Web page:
Bahamians are beginning the long process of rebuilding their lives after the ‘tragedy’ of Hurricane Dorian, as an oil spill adds to the country’s woes with 1,300 people still unaccounted for.
Tens of thousands of people on the islands of Abaco and Grand Bahama face a daunting task to clean up the debris, with an estimated $7billion worth of damage and bodies potentially buried under the rubble.
One pastor vowed that ‘I am going to rebuild’ but his church was almost completely destroyed in the Category 5 hurricane.
Residents say the water has turned ‘deadly’ after an oil storage facility on Grand Bahama was ravaged by the storm and they cannot drink or bathe in it.
This afternoon, the Bahamian government said it believed there are 1,300 people missing, a sharp decline from the 2,500 listed on the missing registry a day earlier.
Pastor Jeremiah Saunders poses for a photo among the ruins of his church that was destroyed by Hurricane Dorian, in High Rock on the island Grand Bahama
Mary Glinton burns clothes damaged by the hurricane as she and tens of thousands of others begin the daunting task of cleaning up Dorian’s wreckage
An oil spill has added to Bahamian woes with the Norwegian Equinor facility on Grand Bahama badly damaged by the hurricane (pictured)
‘There are no words sufficient to describe this tragedy,’ Bahamian PM Hubert Minnis said. ‘No Bahamian has ever seen anything like this in their lifetime.’
Pastor Jeremiah Saunders was yesterday picking through the remains of the church he built 22 years ago in the seaside village of High Rock.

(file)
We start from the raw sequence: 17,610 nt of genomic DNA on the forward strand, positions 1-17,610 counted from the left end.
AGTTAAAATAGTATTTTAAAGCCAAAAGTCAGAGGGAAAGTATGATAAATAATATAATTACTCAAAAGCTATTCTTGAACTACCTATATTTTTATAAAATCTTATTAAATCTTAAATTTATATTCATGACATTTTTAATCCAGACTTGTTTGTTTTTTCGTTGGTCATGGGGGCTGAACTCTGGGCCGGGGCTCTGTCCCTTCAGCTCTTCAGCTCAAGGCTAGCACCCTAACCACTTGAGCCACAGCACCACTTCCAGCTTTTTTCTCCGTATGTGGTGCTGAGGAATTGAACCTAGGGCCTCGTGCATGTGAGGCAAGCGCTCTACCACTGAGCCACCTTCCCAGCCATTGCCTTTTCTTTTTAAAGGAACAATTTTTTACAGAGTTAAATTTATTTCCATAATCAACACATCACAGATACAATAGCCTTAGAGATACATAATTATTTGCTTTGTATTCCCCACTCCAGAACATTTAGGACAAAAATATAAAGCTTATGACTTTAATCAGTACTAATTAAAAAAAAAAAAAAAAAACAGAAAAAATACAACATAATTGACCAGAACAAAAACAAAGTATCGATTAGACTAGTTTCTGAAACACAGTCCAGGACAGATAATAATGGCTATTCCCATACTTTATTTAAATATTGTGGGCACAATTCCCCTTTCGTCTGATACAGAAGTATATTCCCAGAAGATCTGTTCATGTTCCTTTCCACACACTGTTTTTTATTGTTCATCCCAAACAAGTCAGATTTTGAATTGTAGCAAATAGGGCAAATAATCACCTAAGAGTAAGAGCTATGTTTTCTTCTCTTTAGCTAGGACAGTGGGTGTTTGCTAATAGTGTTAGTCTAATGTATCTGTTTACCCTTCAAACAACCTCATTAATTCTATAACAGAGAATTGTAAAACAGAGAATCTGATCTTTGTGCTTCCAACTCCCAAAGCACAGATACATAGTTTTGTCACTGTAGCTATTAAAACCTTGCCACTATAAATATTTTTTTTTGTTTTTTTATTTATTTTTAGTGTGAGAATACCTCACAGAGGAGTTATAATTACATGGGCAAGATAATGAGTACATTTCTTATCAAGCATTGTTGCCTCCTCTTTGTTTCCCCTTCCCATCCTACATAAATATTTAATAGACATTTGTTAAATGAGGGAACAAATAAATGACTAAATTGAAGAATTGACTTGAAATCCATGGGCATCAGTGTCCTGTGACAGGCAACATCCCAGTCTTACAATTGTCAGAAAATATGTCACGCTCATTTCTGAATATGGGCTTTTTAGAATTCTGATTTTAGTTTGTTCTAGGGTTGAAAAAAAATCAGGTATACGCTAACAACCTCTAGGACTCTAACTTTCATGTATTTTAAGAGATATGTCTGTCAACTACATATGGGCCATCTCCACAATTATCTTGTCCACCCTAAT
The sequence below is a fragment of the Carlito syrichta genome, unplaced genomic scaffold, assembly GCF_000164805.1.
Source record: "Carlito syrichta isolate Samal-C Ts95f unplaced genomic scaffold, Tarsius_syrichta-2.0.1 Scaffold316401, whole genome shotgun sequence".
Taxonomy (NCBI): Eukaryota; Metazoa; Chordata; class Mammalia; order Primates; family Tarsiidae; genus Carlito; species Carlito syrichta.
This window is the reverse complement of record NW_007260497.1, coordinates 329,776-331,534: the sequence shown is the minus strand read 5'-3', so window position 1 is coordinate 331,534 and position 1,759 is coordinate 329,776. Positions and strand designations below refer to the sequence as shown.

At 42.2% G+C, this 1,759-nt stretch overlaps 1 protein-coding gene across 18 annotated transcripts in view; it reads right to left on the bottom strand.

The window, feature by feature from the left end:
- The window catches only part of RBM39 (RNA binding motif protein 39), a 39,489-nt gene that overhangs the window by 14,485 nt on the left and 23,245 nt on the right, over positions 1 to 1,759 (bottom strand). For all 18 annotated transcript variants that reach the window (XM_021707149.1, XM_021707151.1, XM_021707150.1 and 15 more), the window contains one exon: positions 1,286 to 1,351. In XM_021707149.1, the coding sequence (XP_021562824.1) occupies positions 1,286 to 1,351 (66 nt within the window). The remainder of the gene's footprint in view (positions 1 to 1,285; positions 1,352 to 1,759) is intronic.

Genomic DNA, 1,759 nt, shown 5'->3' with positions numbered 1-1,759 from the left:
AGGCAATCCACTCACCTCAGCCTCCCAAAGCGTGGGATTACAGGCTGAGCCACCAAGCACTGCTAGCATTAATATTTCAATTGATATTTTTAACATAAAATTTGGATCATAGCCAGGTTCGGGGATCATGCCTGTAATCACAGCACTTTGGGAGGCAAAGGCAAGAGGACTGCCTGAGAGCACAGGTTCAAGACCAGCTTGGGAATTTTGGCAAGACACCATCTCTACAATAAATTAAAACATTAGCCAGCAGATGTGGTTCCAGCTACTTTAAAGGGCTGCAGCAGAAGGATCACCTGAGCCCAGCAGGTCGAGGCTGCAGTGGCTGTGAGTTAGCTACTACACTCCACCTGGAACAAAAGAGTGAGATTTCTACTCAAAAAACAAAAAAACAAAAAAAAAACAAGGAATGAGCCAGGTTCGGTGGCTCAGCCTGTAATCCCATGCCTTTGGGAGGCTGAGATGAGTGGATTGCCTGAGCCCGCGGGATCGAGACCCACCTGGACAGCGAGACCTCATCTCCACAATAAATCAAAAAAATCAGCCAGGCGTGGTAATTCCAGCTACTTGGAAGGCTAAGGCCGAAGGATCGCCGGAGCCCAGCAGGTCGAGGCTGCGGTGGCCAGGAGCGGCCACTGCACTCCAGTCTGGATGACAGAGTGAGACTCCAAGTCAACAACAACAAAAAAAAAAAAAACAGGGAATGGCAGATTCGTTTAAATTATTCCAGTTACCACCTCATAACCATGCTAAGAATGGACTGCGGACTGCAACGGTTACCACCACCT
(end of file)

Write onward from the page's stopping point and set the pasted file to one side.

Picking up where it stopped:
He escaped the storm alive after it carried him 200 yards until he grabbed hold of a large pine tree and spent two days on a branch after Hurricane Dorian hit the island.
‘I spoke to the water: Peace, be still. It never listened,’ Saunders said yesterday with a wide smile.
‘I am going to rebuild,’ he said in the ruins of his church. The only thing that remained unscathed was a wooden crucifix that he nailed to a wall when he built the church.
As the clean-up continues lights have begun to flicker on in some neighbourhoods, and crews were seen repairing transformers in other areas.
Among those celebrating the return of electricity was rental car company driver Clifton Williams, who was driving home from work when he saw an illuminated streetlight for the first time since the hurricane.
‘I didn’t expect that so quickly,’ he said. ‘First thing I do, I cut on the fan and cool off myself,’ he added, saying he slept well for the first time in more than a week thanks to the fan.
But the small villages that dot the eastern coast of Grand Bahama have barely received any help.
A coffin peeks out of a grave in a shattered cemetery in McLean’s Town on the island of Grand Bahama yesterday
Two badly damaged cars lie on top of a pile of debris in Marsh Harbour in the Bahamas, with 1,300 people still unaccounted for after the Category 5 storm
A beaten-up photograph of a couple is seen next to bottles and notepads among the rubble in Marsh Harbour this week
Some residents hitchhike daily from Freeport to their destroyed homes to sort through their belongings and clean up.
Tereha Davis, a 45-year-old fisherwoman, said she was unable to find a ride one day and ended up walking eight miles under the blistering sun.
On Wednesday, she walked through McLean’s Town wearing bright purple surgical gloves, taking a break from cleaning as she looked for something to drink.
She and others said they had not seen any government officials and have only received food and water from some nonprofit groups.
The prime minister acknowledged the situation in a televised address late Wednesday.
‘There have been problems in the coordination of this aid due to the magnitude of this devastation,’ Minnis said.